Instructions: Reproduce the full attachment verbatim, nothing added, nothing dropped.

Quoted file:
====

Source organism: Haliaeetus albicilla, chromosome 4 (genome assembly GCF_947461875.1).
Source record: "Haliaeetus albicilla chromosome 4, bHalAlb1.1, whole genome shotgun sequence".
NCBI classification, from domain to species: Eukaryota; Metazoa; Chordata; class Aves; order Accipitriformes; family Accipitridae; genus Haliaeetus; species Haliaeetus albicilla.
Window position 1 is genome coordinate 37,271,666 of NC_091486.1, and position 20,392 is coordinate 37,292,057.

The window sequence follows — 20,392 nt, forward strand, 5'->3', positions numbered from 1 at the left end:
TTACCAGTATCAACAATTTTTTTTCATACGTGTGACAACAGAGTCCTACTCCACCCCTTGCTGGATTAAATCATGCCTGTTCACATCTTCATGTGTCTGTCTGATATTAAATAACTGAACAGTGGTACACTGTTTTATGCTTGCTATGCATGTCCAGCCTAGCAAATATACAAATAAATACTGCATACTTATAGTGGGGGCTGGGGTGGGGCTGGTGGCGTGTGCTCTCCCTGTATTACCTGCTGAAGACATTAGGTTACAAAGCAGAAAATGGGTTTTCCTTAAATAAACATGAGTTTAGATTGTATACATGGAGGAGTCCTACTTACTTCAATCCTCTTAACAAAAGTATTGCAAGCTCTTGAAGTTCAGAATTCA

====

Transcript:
Source organism: Haliaeetus albicilla, chromosome 4 (genome assembly GCF_947461875.1).
Source record: "Haliaeetus albicilla chromosome 4, bHalAlb1.1, whole genome shotgun sequence".
NCBI classification, from domain to species: Eukaryota; Metazoa; Chordata; class Aves; order Accipitriformes; family Accipitridae; genus Haliaeetus; species Haliaeetus albicilla.
Window position 1 is genome coordinate 37,271,666 of NC_091486.1, and position 20,392 is coordinate 37,292,057.

The window sequence follows — 20,392 nt, forward strand, 5'->3', positions numbered from 1 at the left end:
TTACCAGTATCAACAATTTTTTTTCATACGTGTGACAACAGAGTCCTACTCCACCCCTTGCTGGATTAAATCATGCCTGTTCACATCTTCATGTGTCTGTCTGATATTAAATAACTGAACAGTGGTACACTGTTTTATGCTTGCTATGCATGTCCAGCCTAGCAAATATACAAATAAATACTGCATACTTATAGTGGGGGCTGGGGTGGGGCTGGTGGCGTGTGCTCTCCCTGTATTACCTGCTGAAGACATTAGGTTACAAAGCAGAAAATGGGTTTTCCTTAAATAAACATGAGTTTAGATTGTATACATGGAGGAGTCCTACTTACTTCAATCCTCTTAACAAAAGTATTGCAAGCTCTTGAAGTTCAGAATTCA